The ongoing COVID-19 pandemic has impacted Walnut Valley Unified School District, exacerbating its financial plight and increasing the possibility that cuts will be made to this school year’s budget.
WVUSD serves roughly 13,500 students enrolled in nine elementary schools, three middle schools, two high schools and one Alternative Education program. The district began the 2020-21 school year with $32.4 million in reserve, but projects a 3 percent reduction to $31.3 million by the end of the year. For comparison, the school district started the 2019-20 school year with a balance of $29.8 million and ended the year with $29.5 million, a 1 percent decrease.
According to public budget documents, the cause of such drastic losses rests mainly in decreasing enrollment, state-wide budget cuts and steadily rising costs.
The school district estimates enrollment at 13,547 students for the 2020-21 school year. This 10 percent decrease in enrollment compared to a decade ago is largely attributed to the capping of District of Choice applications.
“At least 95 percent of the school districts out there experience declining enrollment and that’s because there are just fewer students in public schools right now than ever before and that number continues to drop,” Assistant Superintendent of Business Services Matt Torres said.
In addition, Prop. 98, a formula for finding minimum annual funding for K-12 schools based on the overall state budget, has allotted just $70.5 billion for this school year compared to $77.4 billion last year.
“When the state economy shrinks, the state budgets shrink, then sometimes, school districts feel the brunt of that and have to be hit with less revenue coming in from the state than anticipated,” Superintendent Robert Taylor said.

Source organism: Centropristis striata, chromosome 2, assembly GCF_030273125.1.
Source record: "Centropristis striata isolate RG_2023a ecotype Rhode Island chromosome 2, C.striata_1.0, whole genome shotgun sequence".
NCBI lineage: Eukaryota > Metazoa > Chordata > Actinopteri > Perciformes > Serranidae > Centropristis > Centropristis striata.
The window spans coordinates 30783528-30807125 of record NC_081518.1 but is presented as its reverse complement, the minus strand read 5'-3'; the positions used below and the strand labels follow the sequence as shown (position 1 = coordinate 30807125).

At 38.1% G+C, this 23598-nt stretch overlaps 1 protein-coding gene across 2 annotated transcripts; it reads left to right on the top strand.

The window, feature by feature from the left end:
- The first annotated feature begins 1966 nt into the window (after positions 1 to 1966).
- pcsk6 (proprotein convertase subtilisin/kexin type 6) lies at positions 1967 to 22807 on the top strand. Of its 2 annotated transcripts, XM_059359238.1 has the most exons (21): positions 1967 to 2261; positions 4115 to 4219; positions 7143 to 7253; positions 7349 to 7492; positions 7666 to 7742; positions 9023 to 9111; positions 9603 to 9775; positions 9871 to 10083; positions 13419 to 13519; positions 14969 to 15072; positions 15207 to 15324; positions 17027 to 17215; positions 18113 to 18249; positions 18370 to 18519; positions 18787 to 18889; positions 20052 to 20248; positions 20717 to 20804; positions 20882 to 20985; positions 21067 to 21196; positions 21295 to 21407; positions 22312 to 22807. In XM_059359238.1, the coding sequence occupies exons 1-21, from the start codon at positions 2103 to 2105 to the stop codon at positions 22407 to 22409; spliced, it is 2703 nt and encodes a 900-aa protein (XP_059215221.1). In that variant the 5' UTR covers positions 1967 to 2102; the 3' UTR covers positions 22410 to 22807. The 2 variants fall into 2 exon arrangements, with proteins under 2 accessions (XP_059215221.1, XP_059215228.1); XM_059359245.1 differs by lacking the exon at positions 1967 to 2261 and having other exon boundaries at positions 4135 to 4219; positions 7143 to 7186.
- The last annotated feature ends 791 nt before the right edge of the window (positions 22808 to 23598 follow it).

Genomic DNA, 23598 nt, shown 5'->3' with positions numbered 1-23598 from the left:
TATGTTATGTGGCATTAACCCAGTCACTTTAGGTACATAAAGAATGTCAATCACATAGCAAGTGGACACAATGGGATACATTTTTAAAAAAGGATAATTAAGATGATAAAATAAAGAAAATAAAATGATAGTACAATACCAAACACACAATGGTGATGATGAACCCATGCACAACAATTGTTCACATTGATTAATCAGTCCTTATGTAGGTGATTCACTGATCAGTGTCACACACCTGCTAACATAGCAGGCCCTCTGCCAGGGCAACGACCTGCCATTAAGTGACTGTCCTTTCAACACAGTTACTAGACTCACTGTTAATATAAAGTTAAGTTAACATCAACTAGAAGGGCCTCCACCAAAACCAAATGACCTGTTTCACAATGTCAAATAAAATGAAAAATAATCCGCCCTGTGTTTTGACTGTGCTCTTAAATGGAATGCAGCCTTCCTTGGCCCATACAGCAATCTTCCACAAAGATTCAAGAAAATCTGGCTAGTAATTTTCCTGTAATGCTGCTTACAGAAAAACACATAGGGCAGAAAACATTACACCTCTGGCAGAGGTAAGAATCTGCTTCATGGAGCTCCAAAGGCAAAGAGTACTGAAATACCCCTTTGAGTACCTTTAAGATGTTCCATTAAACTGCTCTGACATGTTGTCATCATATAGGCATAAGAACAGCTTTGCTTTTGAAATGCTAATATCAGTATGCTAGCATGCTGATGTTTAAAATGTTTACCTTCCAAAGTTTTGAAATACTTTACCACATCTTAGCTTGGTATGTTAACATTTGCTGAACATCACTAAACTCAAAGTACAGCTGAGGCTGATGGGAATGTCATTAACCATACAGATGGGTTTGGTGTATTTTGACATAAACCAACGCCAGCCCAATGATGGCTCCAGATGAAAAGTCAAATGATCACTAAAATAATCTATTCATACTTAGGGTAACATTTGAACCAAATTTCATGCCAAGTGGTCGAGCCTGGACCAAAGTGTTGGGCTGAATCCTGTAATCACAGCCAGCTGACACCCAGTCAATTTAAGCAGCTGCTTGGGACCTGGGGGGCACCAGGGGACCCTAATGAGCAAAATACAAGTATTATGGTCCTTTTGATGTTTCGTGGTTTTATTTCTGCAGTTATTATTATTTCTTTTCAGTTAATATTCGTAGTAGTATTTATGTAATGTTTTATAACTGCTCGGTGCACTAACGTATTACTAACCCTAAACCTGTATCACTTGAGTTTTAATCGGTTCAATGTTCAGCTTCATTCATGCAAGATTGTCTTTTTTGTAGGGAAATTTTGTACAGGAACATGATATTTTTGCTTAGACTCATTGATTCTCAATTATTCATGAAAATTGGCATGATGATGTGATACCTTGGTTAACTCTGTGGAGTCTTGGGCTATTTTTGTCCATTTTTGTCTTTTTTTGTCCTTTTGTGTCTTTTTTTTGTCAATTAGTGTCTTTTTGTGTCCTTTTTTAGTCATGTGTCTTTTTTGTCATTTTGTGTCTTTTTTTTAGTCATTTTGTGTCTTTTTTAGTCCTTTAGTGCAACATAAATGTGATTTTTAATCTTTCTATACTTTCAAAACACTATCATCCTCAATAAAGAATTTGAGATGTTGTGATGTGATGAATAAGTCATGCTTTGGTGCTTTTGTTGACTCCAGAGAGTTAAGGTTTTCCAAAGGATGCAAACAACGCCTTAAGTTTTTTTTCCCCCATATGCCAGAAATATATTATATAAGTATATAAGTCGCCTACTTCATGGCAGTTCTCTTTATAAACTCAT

Such reductions are seen as unavoidable as the pandemic continues to take a toll on the economy. However, a financial aid package from the federal government could increase educational funding and minimize the impact of the fiscal deficit.
“Typically, we adopt a budget based on what we think the projections are going to be and it’s normally right in line with what the state adopts as their own budget,” Torres said. “After we adopted our budget, the state came out and adopted a completely different budget and that… changed our projections for the better.”
The primary source of revenue for WVUSD will be the Local Control Funding Formula, which allocates between $7,830 and $8,813 per student per year, depending on grade level.
“Our district is one of the lowest funded school districts in the state due to the Local Control Funding Formula and our demographics,” Taylor said.
Federal sources such as the General Fund will also contribute $3.5 million through grants and entitlements. In addition, California provides $8.4 million to WVUSD for special programs, with $1.1 million earmarked for the Mental Health, Workability and Pathways programs.
“Unfortunately, creating or increasing revenue isn’t easy for school districts. We get our money from the government and it’s difficult to have them increase money for us,” Torres said.
Local revenue from miscellaneous sources also adds another $11.2 million to the district budget, with $9.4 million set aside for Special Education.
“We have really explored a lot of different things, we have explored different fundraising opportunities for our school sites and community,” Torres said. “We have explored parcel taxes, we have explored increasing enrollment.”
In total, this adds up to $148.4 million in revenue. On the other hand, WVUSD estimates $149.4 million in expenditures this year, creating a $1 million deficit.
“Currently, a $1 million deficit for a district our size is actually pretty small, so we’re pretty pleased with where we’re at right now and happy that the state has made some adjustments,” Torres said.
The bulk of the expenses lie in salaries and employee benefits, which make up 87.3 percent of all projected spending. The majority of the remainder is allocated to supplies, services and operating expenses.
“At this time, we’re not certain how deep or necessary any budget cuts are,” Torres said. “We don’t necessarily target one or two schools to take the brunt of all those reductions, we try to spread that out across the district.”
Taylor also mentioned that a small budgetary deficit of $1 million can be made up with reductions in operational services such as energy costs.